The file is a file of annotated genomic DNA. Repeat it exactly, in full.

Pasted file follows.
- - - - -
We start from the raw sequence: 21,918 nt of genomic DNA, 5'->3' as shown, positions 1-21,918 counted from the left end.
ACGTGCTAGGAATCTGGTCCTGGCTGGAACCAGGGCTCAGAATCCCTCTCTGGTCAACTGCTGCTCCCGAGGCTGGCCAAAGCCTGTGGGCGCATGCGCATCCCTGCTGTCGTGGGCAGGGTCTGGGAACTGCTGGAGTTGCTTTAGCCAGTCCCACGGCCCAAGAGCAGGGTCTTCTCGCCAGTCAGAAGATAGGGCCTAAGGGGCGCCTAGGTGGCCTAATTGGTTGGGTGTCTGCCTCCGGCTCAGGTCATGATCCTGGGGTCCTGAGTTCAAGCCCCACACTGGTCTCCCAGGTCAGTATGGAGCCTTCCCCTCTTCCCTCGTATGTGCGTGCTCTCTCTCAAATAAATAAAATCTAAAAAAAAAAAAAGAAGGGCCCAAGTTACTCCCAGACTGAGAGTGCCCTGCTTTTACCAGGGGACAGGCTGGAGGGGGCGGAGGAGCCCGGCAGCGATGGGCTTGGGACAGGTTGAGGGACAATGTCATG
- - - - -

We start from the raw sequence: 21,918 nt of genomic DNA, 5'->3' as shown, positions 1-21,918 counted from the left end.
ACGTGCTAGGAATCTGGTCCTGGCTGGAACCAGGGCTCAGAATCCCTCTCTGGTCAACTGCTGCTCCCGAGGCTGGCCAAAGCCTGTGGGCGCATGCGCATCCCTGCTGTCGTGGGCAGGGTCTGGGAACTGCTGGAGTTGCTTTAGCCAGTCCCACGGCCCAAGAGCAGGGTCTTCTCGCCAGTCAGAAGATAGGGCCTAAGGGGCGCCTAGGTGGCCTAATTGGTTGGGTGTCTGCCTCCGGCTCAGGTCATGATCCTGGGGTCCTGAGTTCAAGCCCCACACTGGTCTCCCAGGTCAGTATGGAGCCTTCCCCTCTTCCCTCGTATGTGCGTGCTCTCTCTCAAATAAATAAAATCTAAAAAAAAAAAAAGAAGGGCCCAAGTTACTCCCAGACTGAGAGTGCCCTGCTTTTACCAGGGGACAGGCTGGAGGGGGCGGAGGAGCCCGGCAGCGATGGGCTTGGGACAGGTTGAGGGACAATGTCATG